In other news around the Spurs:

  • Coach Gregg Popovich said during the team’s annual media day on Monday that Dejounte Murray is up for the challenge of becoming the team’s next standout point guard, Madalyn Mendoza of the San Antonio Express News writes. “He really wants to be good, he really wants to be to the team what Tony (Parker) was to the team,” Popovich said. “I’m confident he’ll do that as time goes on.” Murray’s ability to push the ball will force the tempo and challenge his teammates, Popovich adds. “Other players will have to run like they’ve never run before because he’s going to go,” Popovich said. “And if they want to ball they’ll have to run with him.”
  • LaMarcus Aldridge is glad the Kawhi Leonard saga is over and doesn’t want to rehash it, Michael Bolin of 247Sports relays. “It’s obviously gone now. If you are gonna ask questions about that whole thing, I’m not going to answer it,” the veteran power forward said. “We are happy to turn the page.”
  • Popovich took recently retired guard Manu Ginobili on his annual coaches’ retreat last week, ESPN’s Michael C. Wright tweets. Ginobili revealed earlier this month that Popovich tried to talk him into playing for another season.

Lack Of Desire Convinced Ginobili To Retire

Manu Ginobili admitted that his decision to retire was painstaking and that Spurs coach Gregg Popovich tried to convince him to play another year. “I am very sure about the decision, it’s still awkward,” Ginobili said during a press conference that was relayed by “But my finger shaked a lot before hitting that enter (button). It wasn’t an easy decision.”

Popovich was hoping that he could change Ginobili’s mind but realized quickly that his longtime sixth man wasn’t going to budge.

“He briefly tried to convince me. He saw me very convinced,” Ginobili said. “I guess he saw it right away. He respected my decision, of course, and we had a great talk.”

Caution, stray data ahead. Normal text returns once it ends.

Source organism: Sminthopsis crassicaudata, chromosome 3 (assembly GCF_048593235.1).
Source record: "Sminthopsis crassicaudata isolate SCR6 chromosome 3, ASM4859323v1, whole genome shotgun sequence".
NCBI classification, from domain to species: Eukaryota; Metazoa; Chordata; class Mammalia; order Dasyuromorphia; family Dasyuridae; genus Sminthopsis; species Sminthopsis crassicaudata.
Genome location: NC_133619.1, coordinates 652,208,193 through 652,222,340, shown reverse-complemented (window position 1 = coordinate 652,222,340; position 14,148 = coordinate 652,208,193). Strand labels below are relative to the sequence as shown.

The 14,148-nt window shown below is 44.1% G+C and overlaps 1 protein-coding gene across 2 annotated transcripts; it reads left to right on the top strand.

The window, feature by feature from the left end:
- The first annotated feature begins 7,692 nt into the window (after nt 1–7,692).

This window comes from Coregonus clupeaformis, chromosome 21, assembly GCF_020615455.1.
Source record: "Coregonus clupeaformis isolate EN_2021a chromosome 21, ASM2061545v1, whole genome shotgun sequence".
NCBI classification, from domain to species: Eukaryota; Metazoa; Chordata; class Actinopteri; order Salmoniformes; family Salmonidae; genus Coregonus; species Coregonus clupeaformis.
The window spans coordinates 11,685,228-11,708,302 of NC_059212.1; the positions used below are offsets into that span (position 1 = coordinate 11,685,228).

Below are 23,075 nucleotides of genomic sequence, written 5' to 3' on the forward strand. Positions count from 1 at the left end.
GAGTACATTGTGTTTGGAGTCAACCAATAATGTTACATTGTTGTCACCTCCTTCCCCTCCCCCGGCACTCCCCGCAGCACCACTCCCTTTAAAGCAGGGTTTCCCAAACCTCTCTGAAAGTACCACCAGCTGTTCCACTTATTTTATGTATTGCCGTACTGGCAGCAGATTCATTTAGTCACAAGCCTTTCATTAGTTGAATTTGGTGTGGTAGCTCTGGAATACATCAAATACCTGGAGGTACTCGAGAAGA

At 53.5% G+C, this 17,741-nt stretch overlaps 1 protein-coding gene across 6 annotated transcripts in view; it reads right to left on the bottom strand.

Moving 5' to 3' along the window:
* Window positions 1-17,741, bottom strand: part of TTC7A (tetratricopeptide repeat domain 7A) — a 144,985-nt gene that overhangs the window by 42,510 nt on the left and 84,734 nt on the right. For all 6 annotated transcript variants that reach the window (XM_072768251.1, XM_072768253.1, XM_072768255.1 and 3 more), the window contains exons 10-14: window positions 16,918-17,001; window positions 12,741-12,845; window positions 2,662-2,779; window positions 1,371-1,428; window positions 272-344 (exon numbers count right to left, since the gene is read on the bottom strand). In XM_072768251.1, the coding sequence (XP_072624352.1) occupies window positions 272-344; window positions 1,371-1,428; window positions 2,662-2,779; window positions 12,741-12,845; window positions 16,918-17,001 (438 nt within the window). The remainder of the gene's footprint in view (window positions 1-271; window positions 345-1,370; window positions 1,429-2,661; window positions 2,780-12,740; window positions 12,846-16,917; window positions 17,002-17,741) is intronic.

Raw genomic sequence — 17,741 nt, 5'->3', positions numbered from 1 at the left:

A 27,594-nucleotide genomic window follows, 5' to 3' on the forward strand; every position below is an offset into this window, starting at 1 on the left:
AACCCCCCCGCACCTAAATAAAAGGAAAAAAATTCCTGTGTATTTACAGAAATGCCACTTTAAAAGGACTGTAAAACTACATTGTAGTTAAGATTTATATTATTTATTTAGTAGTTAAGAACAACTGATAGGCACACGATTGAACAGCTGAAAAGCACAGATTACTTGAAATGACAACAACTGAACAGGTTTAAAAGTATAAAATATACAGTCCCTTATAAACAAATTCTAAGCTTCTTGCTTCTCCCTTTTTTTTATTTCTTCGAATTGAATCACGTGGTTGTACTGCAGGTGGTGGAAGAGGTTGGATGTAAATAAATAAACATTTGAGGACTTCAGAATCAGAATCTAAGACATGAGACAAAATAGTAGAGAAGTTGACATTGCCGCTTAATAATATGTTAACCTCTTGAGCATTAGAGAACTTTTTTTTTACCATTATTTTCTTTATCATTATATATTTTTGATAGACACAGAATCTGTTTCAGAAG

Ginobili announced his retirement on August 27th. The deciding factor was the lack of desire to go through the rigors of an 82-game regular season one more time.

“I couldn’t see my body doing through that kind of grind again,” he said. “When I came back here and came to workout a little bit to lift or bike or whatever, I saw Bryn (Forbes), I saw Dejounte (Murray) and some of the guys working out and preparing for the season and I was so far from that. That’s when I said, ‘For sure, this is it.’ There was a little bit of that door opened, but it closed pretty quick.”

Ginobili, 41, was the 57th overall pick in the 1999 draft. The Argentinian played overseas for three more seasons, then joined the Spurs in 2002, spending the next 16 years with the franchise.

Over the course of his NBA career, Ginobili appeared in 1,057 regular season contests, averaging 13.3 PPG, 3.8 APG, and 3.5 RPG. He also played in 218 more postseason contests, winning four championships with the Spurs. A two-time All-Star and two-time All-NBA player, the Argentinian shooting guard was the NBA’s Sixth Man of the Year in 2008.

Community Shootaround: What’s Next For Popovich?

The Spurs‘ three longest-tenured players left the team this offseason, with Tony Parker departing in free agency, Kawhi Leonard getting traded to Toronto, and Manu Ginobili announces his retirement earlier this week.

San Antonio still has a pair of All-NBA players in DeMar DeRozan and LaMarcus Aldridge, along with a handful of reliable veterans – Pau Gasol, Rudy Gay, Marco Belinelli – and a group of up-and-coming youngsters, such as Dejounte Murray, Lonnie Walker, and Jakob Poeltl. Even without Ginobili, the Spurs should be a strong playoff contender in the competitive Western Conference in 2018/19.

Nonetheless, with longtime Spurs like Parker and Ginobili leaving San Antonio just two years after Tim Duncan did, it’s fair to wonder how Gregg Popovich‘s mindset has been affected by the upheaval on the roster, not to mention to the impact his wife’s death in April might have had on his future plans.

Popovich is by far the NBA’s longest-tenured head coach, having taking over on the Spurs’ sidelines back in 1996 — no other head coach has been in his current role since before 2008. Popovich will also turn 70 years old during the 2018/19 season and has been working as a basketball coach in some capacity for the last four and a half decades. It’s possible that Popovich may not want to keep his job with the Spurs for a whole lot longer.

In a roundtable for, a series of writers and reporters explored Popovich’s possible future, with Steve Aschburner and Shaun Powell of speculating that the three-time Coach of the Year will coach for two more years, then treat the 2020 Olympics as his farewell to the game. However, Sekou Smith, who was impressed by Popovich’s energy at the Team USA minicamp last month, writes that he wouldn’t be surprised to see the longtime Spurs coach remain in his current role for another three or four years.

What do you think? Will the departures of Parker and Ginobili this offseason hasten Popovich’s own exit? Will the 2020 Olympics be his last hurrah? Or can we expect to see the five-time NBA champion stick with the Spurs for several more years to come?